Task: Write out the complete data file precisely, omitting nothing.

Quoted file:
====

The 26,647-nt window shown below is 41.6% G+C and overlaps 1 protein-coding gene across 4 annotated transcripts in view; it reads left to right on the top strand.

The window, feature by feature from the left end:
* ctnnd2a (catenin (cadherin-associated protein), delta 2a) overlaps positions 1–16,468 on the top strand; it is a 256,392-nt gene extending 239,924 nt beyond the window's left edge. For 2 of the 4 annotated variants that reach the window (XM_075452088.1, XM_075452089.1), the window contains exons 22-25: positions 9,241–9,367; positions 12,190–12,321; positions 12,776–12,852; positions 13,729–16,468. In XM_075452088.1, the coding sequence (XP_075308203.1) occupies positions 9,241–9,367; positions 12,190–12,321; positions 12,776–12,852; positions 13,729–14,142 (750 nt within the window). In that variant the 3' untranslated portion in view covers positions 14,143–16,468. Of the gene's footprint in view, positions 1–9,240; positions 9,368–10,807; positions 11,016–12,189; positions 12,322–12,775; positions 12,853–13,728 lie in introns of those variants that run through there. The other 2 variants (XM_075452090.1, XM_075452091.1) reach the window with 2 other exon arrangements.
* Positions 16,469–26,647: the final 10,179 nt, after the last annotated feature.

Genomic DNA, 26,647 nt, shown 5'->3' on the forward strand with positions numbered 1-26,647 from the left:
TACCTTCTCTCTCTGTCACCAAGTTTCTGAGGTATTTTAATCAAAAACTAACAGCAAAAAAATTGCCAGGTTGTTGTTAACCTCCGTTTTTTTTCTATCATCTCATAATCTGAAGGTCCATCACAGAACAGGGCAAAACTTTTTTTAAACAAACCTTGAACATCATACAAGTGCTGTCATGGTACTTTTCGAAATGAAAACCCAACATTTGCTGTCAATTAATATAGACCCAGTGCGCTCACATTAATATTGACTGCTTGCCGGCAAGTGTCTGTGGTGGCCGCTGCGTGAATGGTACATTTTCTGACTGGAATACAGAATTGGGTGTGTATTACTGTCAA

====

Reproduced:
The 26,647-nt window shown below is 41.6% G+C and overlaps 1 protein-coding gene across 4 annotated transcripts in view; it reads left to right on the top strand.

The window, feature by feature from the left end:
* ctnnd2a (catenin (cadherin-associated protein), delta 2a) overlaps positions 1–16,468 on the top strand; it is a 256,392-nt gene extending 239,924 nt beyond the window's left edge. For 2 of the 4 annotated variants that reach the window (XM_075452088.1, XM_075452089.1), the window contains exons 22-25: positions 9,241–9,367; positions 12,190–12,321; positions 12,776–12,852; positions 13,729–16,468. In XM_075452088.1, the coding sequence (XP_075308203.1) occupies positions 9,241–9,367; positions 12,190–12,321; positions 12,776–12,852; positions 13,729–14,142 (750 nt within the window). In that variant the 3' untranslated portion in view covers positions 14,143–16,468. Of the gene's footprint in view, positions 1–9,240; positions 9,368–10,807; positions 11,016–12,189; positions 12,322–12,775; positions 12,853–13,728 lie in introns of those variants that run through there. The other 2 variants (XM_075452090.1, XM_075452091.1) reach the window with 2 other exon arrangements.
* Positions 16,469–26,647: the final 10,179 nt, after the last annotated feature.

Genomic DNA, 26,647 nt, shown 5'->3' on the forward strand with positions numbered 1-26,647 from the left:
TACCTTCTCTCTCTGTCACCAAGTTTCTGAGGTATTTTAATCAAAAACTAACAGCAAAAAAATTGCCAGGTTGTTGTTAACCTCCGTTTTTTTTCTATCATCTCATAATCTGAAGGTCCATCACAGAACAGGGCAAAACTTTTTTTAAACAAACCTTGAACATCATACAAGTGCTGTCATGGTACTTTTCGAAATGAAAACCCAACATTTGCTGTCAATTAATATAGACCCAGTGCGCTCACATTAATATTGACTGCTTGCCGGCAAGTGTCTGTGGTGGCCGCTGCGTGAATGGTACATTTTCTGACTGGAATACAGAATTGGGTGTGTATTACTGTCAA